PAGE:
Working With People From Abroad
QUESTION: “I work in a team with people from abroad. They are always pushy and selfish. How should I work with them efficiently?”
ANSWER: Although it can be challenging to work with people from abroad, quite honestly some of my colleagues from my own country irritate me immensely. Let’s not immediately blame the country of birth when someone acts like a jerk! Even within a single culture there are vast differences in personalities and work styles that can test the patience of teammates.
Blaming the country of birth makes this problem unsolvable. If the reason we have trouble working together is because we were born in different countries then it’s an “impossible” problem. When a problem seems “impossible” we tend to give up hope without even trying to solve it. My advice? Don’t attribute workplace difficulties to birthplace or cultural differences without considering other explanations.
Here are some approaches that can ease workplace relationships regardless of whether they are due to culture, personality quirks, or because you’re working with one of the roughly 4 % of human beings who are sociopaths.
Separate the facts from your interpretation of the facts. Words like “pushy” and “selfish” describe interpretations of behavior, not facts. While it’s natural to create a story that explains what we observe, our interpretation of other people’s motives are subject to enormous perceptual biases. If a co-worker eats the last piece of pizza that we’re sharing at lunch I might assume that they’re rude. But what are the facts? They simply ate the last piece of pizza!
Beware of the Fundamental Attribution Error (F.A.E.)! The FAE is a well-known psychological phenomenon that makes our guesses about other people’s motives inaccurate. Human beings tend to blame other people’s frustrating behaviors on negative intentions or personality flaws, but we attribute our own annoying behavior to external causes out of our control. The FAE conveniently allows us to negatively judge others while justifying our own behavior – but it’s not very helpful if you want to work well as a team.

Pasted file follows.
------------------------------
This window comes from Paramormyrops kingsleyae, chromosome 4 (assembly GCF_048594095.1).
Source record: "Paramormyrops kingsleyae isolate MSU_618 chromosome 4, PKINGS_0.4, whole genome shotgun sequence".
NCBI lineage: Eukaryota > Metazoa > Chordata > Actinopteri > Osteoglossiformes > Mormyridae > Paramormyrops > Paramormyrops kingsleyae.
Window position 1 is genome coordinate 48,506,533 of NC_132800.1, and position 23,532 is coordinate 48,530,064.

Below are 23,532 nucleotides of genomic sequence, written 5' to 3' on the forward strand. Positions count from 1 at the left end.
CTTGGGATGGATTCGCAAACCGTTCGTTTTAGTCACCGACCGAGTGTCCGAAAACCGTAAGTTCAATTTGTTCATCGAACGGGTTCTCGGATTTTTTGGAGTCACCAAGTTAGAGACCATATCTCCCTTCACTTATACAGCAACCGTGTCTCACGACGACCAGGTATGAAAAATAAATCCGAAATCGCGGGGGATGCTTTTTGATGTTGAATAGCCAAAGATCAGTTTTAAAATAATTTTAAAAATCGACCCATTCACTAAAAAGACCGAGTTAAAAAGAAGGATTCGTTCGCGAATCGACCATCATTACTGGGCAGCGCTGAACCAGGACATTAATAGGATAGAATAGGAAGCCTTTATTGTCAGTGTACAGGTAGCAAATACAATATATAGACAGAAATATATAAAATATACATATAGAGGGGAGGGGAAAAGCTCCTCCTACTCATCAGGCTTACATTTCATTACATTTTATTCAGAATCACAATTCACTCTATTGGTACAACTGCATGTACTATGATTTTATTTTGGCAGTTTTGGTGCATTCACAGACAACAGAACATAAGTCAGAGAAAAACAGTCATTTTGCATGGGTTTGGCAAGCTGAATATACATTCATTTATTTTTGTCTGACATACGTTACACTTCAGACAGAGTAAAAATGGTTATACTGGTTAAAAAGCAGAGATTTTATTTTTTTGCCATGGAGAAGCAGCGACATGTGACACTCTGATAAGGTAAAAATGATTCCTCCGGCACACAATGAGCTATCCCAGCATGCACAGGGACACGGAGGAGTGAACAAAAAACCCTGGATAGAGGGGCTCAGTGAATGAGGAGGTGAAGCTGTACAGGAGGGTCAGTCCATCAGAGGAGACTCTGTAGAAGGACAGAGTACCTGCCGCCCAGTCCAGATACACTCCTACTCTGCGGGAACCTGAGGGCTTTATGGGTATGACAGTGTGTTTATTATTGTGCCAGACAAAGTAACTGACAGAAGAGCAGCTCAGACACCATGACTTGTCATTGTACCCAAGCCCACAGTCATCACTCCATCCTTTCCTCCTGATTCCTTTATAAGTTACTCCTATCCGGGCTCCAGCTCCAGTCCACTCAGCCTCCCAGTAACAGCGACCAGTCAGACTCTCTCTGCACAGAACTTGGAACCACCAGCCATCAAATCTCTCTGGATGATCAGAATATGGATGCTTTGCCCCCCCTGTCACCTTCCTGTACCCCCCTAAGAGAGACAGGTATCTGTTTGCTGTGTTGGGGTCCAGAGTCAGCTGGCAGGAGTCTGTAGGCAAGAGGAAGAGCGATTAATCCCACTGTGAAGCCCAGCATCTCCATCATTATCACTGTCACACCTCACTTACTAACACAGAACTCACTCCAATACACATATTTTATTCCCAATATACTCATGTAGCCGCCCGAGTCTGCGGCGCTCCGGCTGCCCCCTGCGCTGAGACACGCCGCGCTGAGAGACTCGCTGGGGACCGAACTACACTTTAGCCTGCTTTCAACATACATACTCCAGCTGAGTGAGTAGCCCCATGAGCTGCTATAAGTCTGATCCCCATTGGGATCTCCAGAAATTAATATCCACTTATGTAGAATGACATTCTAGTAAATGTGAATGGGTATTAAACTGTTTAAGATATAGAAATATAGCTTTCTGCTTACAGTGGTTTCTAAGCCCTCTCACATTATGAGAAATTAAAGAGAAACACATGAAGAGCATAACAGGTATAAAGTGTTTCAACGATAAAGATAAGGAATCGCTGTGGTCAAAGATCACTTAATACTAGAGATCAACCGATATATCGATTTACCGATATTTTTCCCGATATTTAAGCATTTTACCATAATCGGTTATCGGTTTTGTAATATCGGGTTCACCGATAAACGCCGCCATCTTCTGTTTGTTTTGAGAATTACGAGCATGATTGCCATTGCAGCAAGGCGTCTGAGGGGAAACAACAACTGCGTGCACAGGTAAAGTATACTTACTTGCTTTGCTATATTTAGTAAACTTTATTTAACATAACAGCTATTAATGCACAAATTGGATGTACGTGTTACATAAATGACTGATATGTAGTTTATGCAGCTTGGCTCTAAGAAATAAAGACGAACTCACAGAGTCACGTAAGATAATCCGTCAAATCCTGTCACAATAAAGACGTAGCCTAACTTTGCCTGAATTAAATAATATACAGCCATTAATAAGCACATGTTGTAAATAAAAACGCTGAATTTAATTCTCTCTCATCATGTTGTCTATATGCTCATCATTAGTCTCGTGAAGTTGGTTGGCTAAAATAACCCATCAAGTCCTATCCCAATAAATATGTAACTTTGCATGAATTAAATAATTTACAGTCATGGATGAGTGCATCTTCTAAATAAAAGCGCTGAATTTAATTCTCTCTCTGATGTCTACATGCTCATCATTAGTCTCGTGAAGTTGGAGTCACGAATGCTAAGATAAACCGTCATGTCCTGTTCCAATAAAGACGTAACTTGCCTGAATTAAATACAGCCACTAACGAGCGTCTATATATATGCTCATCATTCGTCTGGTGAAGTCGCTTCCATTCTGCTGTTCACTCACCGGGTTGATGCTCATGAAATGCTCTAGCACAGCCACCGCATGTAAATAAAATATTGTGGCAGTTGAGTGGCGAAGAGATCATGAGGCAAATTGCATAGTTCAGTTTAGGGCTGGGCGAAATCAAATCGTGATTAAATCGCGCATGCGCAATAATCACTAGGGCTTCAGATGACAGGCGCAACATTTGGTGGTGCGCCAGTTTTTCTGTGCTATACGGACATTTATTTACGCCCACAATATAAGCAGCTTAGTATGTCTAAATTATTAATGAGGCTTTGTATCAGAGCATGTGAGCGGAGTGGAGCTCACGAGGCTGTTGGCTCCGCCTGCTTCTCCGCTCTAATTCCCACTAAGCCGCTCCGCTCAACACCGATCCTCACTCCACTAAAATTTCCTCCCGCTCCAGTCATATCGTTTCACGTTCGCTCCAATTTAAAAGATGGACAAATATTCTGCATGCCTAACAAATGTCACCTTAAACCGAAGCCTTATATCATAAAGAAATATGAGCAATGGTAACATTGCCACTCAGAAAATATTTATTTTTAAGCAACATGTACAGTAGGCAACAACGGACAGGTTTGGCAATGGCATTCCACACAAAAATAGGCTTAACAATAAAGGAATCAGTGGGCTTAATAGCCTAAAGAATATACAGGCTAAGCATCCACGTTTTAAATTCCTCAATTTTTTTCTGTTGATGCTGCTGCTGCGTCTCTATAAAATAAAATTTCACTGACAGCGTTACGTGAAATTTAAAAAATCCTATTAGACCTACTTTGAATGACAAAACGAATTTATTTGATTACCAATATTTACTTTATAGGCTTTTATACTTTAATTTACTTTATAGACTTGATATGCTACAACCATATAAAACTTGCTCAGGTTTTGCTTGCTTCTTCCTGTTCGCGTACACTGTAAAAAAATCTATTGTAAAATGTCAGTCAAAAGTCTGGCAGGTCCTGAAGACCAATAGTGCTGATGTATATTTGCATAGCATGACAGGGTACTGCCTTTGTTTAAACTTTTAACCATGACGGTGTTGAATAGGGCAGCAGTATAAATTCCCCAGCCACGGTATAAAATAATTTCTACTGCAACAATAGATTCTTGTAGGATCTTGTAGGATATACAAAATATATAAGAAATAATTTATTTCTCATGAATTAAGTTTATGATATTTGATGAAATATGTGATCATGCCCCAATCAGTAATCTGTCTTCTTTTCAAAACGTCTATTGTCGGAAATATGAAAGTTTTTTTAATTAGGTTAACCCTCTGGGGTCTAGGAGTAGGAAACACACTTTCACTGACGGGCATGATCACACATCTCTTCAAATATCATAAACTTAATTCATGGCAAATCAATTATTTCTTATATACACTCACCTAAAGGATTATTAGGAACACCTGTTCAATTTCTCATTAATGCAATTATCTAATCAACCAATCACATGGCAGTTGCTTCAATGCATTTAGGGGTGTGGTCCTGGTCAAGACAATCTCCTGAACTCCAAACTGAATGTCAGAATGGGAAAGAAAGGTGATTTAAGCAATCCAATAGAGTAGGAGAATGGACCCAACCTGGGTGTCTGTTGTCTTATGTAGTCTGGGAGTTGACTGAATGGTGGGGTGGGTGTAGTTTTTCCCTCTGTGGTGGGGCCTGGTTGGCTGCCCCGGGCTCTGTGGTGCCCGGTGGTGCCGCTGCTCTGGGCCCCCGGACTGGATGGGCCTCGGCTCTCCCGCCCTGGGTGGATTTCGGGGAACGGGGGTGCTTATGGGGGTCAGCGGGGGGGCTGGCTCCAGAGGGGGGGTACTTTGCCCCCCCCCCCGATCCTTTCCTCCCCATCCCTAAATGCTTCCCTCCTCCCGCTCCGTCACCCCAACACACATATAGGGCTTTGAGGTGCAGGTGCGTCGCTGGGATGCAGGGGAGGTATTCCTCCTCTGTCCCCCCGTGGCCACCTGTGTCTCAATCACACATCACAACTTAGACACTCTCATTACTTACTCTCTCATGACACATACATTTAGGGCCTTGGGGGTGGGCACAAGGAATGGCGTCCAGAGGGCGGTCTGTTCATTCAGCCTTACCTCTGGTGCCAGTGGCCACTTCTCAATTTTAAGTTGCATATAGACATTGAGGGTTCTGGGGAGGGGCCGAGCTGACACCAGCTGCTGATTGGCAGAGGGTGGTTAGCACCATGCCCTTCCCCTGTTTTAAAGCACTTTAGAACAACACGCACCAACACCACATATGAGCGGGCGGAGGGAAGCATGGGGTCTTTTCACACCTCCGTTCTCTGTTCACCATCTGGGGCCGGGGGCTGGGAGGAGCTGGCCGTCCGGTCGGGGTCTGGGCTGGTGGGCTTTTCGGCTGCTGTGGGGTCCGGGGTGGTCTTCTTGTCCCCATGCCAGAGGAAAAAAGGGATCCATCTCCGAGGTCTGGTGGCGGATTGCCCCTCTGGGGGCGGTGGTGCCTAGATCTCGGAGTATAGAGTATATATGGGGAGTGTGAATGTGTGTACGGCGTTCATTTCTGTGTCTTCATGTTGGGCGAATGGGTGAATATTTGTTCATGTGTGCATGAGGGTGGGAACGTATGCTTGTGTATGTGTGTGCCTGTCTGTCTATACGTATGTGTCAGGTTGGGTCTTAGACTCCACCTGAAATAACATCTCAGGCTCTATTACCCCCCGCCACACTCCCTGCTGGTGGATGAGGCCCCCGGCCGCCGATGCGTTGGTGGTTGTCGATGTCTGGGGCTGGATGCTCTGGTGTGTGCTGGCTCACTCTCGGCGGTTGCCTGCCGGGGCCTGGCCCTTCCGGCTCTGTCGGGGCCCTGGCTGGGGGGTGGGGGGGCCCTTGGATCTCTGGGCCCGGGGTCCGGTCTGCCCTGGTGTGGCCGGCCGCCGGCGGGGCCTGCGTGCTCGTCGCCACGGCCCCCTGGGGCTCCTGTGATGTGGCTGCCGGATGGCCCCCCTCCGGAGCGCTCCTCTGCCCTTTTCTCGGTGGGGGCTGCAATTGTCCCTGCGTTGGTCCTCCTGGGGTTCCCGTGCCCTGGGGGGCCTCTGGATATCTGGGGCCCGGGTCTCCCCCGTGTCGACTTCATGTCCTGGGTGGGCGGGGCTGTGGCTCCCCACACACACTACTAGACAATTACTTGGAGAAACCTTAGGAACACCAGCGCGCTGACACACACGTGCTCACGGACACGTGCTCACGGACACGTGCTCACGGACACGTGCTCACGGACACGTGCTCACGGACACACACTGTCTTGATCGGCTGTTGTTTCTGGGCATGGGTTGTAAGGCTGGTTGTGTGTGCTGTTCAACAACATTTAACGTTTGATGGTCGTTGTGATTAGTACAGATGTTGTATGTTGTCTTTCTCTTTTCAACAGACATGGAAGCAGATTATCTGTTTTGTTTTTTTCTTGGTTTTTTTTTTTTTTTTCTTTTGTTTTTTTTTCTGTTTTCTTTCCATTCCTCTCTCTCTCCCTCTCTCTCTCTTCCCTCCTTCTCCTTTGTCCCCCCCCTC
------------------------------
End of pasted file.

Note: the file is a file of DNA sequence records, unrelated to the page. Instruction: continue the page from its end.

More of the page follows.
Think like a scientist. Consider the situations where you believe your teammates are being rude. Write down their exact behaviors and language, as a scientist would, focusing only on the observable facts. Afterwards use the next tool to make up a more compassionate story about their motives and increase your empathy for your teammates.
Assume Positive Intent (API). Imagine that there is a perfectly good reason why your teammates act as they do, and even you would act in exactly the same way in the same circumstances. Invent a story in which their behavior makes sense to you. Use your imagination!
Caution: The point isn’t to guess their true motivation – it’s to open your mind to other explanations besides “They are truly selfish and pushy!” For example, the guy eating the last piece of pizza might have had to skip breakfast, or run out of money for food, or have poor vision – so he didn’t realize it was the last piece! My “API story” of last resort is to consider the possibility that the irritating behavior is the result of a brain tumor that is negatively affecting his judgment.
There’s no doubt that working with people from other countries is more challenging than working with those who share a common culture. But don’t immediately assume that culture is at the root of any problematic interactions. Avoid the FAE and practice API to improve your ability to work with people from any culture – including your own!